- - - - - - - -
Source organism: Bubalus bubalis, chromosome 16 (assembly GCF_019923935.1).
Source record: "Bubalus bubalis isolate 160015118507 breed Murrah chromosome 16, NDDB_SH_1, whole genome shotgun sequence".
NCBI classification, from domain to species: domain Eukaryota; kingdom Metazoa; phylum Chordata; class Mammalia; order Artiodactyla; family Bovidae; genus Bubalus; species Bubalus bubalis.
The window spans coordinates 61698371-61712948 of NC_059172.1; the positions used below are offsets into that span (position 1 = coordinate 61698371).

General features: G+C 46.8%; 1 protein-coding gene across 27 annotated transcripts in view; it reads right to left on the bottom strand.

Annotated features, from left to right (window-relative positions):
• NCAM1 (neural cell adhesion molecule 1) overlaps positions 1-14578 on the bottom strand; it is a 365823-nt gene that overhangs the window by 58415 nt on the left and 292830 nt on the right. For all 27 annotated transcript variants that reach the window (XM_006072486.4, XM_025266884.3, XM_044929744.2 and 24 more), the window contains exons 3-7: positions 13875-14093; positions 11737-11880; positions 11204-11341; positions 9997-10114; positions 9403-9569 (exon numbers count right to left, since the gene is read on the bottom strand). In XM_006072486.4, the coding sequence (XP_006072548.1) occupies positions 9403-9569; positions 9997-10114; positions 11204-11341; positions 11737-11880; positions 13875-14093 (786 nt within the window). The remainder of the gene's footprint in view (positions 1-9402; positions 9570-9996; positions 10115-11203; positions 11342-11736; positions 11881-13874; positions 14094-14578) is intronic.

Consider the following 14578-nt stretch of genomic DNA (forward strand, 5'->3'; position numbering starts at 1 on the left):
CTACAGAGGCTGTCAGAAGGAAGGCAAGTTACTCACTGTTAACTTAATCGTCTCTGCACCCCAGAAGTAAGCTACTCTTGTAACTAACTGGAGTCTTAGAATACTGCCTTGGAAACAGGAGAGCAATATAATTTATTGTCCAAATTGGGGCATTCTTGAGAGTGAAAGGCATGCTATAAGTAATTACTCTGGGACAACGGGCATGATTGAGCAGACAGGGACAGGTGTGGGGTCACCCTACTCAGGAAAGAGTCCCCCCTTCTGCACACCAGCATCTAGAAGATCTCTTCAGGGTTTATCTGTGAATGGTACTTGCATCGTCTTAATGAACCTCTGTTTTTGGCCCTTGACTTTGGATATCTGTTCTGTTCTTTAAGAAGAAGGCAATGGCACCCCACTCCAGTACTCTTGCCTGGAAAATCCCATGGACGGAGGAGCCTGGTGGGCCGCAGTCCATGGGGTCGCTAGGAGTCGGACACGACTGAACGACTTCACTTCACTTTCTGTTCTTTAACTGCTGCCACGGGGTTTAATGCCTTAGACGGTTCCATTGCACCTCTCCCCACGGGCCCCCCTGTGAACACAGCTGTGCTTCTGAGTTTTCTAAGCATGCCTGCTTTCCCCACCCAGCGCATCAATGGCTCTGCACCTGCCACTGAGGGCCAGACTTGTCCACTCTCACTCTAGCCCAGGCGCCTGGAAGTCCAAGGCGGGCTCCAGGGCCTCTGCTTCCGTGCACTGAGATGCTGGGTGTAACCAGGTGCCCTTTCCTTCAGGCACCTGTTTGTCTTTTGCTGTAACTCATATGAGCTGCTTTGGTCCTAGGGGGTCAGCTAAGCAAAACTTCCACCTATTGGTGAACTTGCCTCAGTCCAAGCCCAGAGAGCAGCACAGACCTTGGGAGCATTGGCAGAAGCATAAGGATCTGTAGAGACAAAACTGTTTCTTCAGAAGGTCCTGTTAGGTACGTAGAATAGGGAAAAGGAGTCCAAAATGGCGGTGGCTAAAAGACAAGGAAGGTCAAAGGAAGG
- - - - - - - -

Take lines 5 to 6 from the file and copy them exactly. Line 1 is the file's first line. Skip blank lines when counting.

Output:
General features: G+C 46.8%; 1 protein-coding gene across 27 annotated transcripts in view; it reads right to left on the bottom strand.

Annotated features, from left to right (window-relative positions):